Five Poems

Eight Months On

Time, tidewater near, headlong has ripened you
to this glowing fullness, clumsy in dormant love.
Nothing can take you back to remembered couches
carved for bodies’ other sinuous life in the taking only.
Giving swells its selfish possessor for the unbidden
bringing forth, so fraught with blind conduct
both charges in time may mutually assail the point
of beginning, neither having asked to be,
yet both in their endurance verging on prospects
worthy of the last exhausted sob, the first triumphant cry.

 

Annie McBride

When my father died we took in boarders,
old wives, widowers to bide their time.
Wakened by my mother after midnight,
I stood with her outside the bathroom door.
“She said she was feeling ill,” my mother said.
I opened it and went inside. She was
standing by the sink. Tiny wraith in gown
and thinning hair. She looked up at me and smiled,
then drifted into my arms and died.
I carried her weightless to her room,
laid her on her bed, which smelled of sachet
and age. Her gentle rattle startled me.
A year of falling leaves. The cold bricks
of Germantown were leading nowhere.
Now I am as old as she was when she went.
The rings slide off so easily, at night.
Her weightlessness is almost more than I can bear,
such a wordless thing to have carried around.
When I went back a lifetime later,
everything had shrunk, the house, the room.
They’d taken up the bricks and cut the trees.
London, I recall, had not yet begun
to burn, and I, small Heracles, stood braced
waiting for the whole wide blazing world.

 

Mirabile Visu
(For the nomenclature committee)

Bird watchers band their joy
with cognomens
in the vanishing
humane world.
Appellations in dead cabinets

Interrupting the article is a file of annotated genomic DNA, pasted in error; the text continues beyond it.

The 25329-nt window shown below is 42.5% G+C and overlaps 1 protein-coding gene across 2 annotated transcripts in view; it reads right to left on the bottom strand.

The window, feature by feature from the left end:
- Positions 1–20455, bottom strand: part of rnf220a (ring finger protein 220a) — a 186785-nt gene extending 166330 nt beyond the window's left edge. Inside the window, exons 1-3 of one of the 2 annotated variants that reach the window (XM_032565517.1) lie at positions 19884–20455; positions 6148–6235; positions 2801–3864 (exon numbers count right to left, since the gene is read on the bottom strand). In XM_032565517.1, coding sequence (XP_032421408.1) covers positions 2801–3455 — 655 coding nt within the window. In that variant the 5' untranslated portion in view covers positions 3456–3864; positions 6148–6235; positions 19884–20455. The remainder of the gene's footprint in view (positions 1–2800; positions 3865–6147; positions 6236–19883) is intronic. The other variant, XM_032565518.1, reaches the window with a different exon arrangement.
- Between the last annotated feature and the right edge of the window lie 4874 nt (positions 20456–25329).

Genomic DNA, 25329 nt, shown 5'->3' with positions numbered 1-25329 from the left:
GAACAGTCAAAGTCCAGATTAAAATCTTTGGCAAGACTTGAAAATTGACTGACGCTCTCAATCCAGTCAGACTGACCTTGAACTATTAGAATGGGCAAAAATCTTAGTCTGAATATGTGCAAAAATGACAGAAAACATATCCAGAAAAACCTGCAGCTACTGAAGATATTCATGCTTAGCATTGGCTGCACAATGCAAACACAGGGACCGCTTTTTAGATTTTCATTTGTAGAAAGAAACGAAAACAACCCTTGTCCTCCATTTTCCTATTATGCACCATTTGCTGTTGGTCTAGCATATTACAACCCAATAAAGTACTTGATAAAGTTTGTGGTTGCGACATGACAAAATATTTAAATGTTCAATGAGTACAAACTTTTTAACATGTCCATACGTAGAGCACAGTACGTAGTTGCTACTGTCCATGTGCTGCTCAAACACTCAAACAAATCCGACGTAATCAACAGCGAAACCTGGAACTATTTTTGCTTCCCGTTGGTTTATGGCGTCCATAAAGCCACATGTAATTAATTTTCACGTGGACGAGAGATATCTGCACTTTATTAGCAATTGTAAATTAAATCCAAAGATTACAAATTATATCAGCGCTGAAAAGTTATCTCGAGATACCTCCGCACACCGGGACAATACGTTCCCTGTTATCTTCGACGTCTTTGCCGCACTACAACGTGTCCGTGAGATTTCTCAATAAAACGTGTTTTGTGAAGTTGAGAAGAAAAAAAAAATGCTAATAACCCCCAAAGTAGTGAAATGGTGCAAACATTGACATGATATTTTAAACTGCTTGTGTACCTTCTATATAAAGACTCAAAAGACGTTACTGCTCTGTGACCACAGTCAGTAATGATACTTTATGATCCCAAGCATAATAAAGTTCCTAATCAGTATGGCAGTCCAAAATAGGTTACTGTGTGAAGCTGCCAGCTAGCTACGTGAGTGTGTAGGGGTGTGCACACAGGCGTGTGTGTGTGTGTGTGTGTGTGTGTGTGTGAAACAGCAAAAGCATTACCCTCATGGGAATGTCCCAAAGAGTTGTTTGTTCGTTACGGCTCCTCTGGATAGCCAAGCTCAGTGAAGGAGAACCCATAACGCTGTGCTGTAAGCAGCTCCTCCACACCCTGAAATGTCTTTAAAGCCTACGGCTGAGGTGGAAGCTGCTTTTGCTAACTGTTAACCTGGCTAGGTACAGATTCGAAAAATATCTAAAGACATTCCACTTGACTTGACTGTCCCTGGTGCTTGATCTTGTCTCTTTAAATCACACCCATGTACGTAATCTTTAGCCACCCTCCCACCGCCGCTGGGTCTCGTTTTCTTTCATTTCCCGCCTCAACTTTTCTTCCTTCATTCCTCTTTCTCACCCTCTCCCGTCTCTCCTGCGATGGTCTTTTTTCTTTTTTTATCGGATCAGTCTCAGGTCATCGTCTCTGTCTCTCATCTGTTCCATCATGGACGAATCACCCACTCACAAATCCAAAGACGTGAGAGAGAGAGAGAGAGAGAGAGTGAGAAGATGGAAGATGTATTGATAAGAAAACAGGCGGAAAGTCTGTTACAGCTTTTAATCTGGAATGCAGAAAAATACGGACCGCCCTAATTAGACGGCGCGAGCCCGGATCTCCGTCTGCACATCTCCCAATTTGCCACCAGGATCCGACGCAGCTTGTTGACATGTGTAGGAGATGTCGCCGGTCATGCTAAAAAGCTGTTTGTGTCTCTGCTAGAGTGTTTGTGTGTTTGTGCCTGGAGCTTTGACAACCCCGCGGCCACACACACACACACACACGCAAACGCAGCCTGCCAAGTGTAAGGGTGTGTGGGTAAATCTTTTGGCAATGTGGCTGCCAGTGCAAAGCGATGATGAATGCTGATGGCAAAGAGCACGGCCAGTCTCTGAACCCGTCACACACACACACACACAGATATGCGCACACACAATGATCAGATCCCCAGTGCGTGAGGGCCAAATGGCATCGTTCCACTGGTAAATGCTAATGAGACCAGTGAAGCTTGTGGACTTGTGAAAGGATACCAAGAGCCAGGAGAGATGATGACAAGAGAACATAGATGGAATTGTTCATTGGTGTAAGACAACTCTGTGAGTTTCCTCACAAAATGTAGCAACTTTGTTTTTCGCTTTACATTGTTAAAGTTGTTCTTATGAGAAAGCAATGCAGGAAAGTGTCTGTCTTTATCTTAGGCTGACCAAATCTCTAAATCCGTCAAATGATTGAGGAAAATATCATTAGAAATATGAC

to page a scholarly approach
that Audubon first rendered
faithfully, albeit
with a bullet in his brush
(Dr. Gray’s airborne
anatomy).

The bird, russet at dawn,
starved of name—
thrush or thrasher—
Sang the morning clear.
Song in a tiny bag
of skin and feather,
hollow-boned creature
to draft the firmament
against the field-drab weather—
his pipe and signature
a rubric flame.

 

A Touch of Rosemary

A poorly dressed, bandana’d lady bought
his dearly coveted leg of spring lamb
at the supermarket checkout, paying for it
with food stamps denied him, right behind her
with his bag of 85-percent fat-free
burger meat. Of course, he fumed, the fare
of a retired history teacher like himself,
and off he stomped to vent his spleen. New Orleans
or Charleston, he muttered to himself
en route to Halligan’s for a drink or two
to think the matter over with the care
it so rightfully deserved. In which process
he grandly spent the spread between lamb and beef
and a bit more, as his thoughts warmed to it.
Having chosen his southern blitz, in history’s
carnal intercession, he recalled
Sherman’s bloody march through Georgia, down the route
from Atlanta to Savannah, laid waste
for spring plantings of both of their allotments
(oh ravished soil enriched with burghers’ mete!)
to help shed a nation’s long dishonor.
Our real birth in the world of freedom,
he thought, although there’s still a way to go
with food stamps for some, and sots like me.
Fueled with such insight, he tipped his glass
to her and hers. Bon appetite, he grinned
as much from whiskey as an honest wish,
and hoped she’d use a touch of rosemary.

 

Shagging Flies

Shagging flies at fifty was no big deal.
The field, illumined in the glow of three a.m.,
carried echoes to fly with the high-hit ball
bleak against the sun, and he took it loping
toward his comrades waiting. Breathing hard,
he saw the clock white against the dark,
waking from bedroom bench to meet the adult
hour, a game of faces turned expectant,
watching: paper-bound, desk-ridden, names
forgotten who ran armies and made laws
iron-veined as nature-loves too, stumbled on,
discarded, illnesses ignored, outgrown,
leaving the hided sphere for epitaph,
honor mettled in the dying air
of ancient afternoons to scroll how tall
and sure of foot he’d been, how strong and good.